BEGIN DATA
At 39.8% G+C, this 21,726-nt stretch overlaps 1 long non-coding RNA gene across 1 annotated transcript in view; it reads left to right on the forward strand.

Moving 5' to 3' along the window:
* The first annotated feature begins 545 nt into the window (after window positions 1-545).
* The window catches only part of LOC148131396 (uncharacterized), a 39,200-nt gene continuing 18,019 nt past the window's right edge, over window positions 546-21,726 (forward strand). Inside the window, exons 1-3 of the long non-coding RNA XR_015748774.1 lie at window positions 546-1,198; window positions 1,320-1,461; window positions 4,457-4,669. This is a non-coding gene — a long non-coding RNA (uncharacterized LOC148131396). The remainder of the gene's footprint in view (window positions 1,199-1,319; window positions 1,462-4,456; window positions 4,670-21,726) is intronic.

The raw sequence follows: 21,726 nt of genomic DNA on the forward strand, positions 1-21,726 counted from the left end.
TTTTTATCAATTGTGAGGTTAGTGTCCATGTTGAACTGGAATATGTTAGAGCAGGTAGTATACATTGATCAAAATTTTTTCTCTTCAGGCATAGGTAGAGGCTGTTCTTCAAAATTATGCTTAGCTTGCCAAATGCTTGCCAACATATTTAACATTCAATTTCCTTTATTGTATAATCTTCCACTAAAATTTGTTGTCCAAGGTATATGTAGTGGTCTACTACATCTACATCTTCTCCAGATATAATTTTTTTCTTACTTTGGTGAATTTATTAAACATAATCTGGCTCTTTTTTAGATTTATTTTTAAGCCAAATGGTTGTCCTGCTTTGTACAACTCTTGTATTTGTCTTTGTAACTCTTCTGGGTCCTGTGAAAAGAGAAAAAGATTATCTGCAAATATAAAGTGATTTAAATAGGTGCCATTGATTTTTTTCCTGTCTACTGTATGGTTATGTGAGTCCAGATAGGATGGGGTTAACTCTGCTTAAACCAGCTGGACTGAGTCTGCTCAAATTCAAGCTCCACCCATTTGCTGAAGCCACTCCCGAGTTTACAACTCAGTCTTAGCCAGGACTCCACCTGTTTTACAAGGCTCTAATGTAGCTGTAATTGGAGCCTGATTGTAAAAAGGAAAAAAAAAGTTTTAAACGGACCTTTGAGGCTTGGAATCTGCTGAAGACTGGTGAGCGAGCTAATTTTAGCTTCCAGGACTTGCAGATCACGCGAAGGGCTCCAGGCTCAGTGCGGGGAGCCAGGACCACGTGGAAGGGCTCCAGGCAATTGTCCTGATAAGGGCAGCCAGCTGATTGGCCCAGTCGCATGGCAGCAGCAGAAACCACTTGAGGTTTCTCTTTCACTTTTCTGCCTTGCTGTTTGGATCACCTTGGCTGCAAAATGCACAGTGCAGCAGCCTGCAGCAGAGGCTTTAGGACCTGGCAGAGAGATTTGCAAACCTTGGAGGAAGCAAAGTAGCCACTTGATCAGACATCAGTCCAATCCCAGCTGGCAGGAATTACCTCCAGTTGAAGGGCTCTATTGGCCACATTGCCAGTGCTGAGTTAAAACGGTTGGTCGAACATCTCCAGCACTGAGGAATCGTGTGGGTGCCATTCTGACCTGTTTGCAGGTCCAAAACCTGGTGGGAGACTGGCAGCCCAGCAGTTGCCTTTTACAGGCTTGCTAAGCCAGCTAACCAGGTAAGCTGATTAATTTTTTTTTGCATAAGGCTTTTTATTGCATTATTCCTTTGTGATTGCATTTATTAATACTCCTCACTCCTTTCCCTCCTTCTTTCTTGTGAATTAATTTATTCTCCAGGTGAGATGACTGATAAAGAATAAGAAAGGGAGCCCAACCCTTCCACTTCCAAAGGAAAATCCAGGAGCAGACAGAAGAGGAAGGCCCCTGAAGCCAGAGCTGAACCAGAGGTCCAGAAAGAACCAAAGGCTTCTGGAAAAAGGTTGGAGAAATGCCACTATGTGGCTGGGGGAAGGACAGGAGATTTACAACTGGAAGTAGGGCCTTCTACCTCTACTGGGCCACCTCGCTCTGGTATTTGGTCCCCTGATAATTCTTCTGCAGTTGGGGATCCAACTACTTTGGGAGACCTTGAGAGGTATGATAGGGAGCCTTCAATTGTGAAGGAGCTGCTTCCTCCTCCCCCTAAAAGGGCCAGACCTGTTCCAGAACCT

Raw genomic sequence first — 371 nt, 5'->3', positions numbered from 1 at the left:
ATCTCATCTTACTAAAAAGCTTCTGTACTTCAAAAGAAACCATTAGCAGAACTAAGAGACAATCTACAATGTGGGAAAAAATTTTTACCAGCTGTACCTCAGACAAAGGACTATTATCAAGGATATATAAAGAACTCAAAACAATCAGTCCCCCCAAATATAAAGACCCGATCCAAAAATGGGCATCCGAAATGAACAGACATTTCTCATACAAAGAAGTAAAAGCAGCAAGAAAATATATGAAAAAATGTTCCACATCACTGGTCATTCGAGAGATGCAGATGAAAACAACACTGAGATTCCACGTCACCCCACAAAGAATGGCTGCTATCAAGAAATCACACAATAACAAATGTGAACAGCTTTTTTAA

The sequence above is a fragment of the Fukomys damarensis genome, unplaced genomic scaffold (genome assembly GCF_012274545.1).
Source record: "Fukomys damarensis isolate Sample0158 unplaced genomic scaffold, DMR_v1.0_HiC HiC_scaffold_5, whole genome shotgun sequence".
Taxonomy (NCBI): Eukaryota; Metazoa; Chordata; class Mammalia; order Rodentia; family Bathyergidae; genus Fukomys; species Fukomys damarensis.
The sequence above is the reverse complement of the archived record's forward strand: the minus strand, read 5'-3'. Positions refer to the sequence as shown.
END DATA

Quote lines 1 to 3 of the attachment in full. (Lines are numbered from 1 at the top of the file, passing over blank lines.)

At 39.8% G+C, this 21,726-nt stretch overlaps 1 long non-coding RNA gene across 1 annotated transcript in view; it reads left to right on the forward strand.

Moving 5' to 3' along the window:
* The first annotated feature begins 545 nt into the window (after window positions 1-545).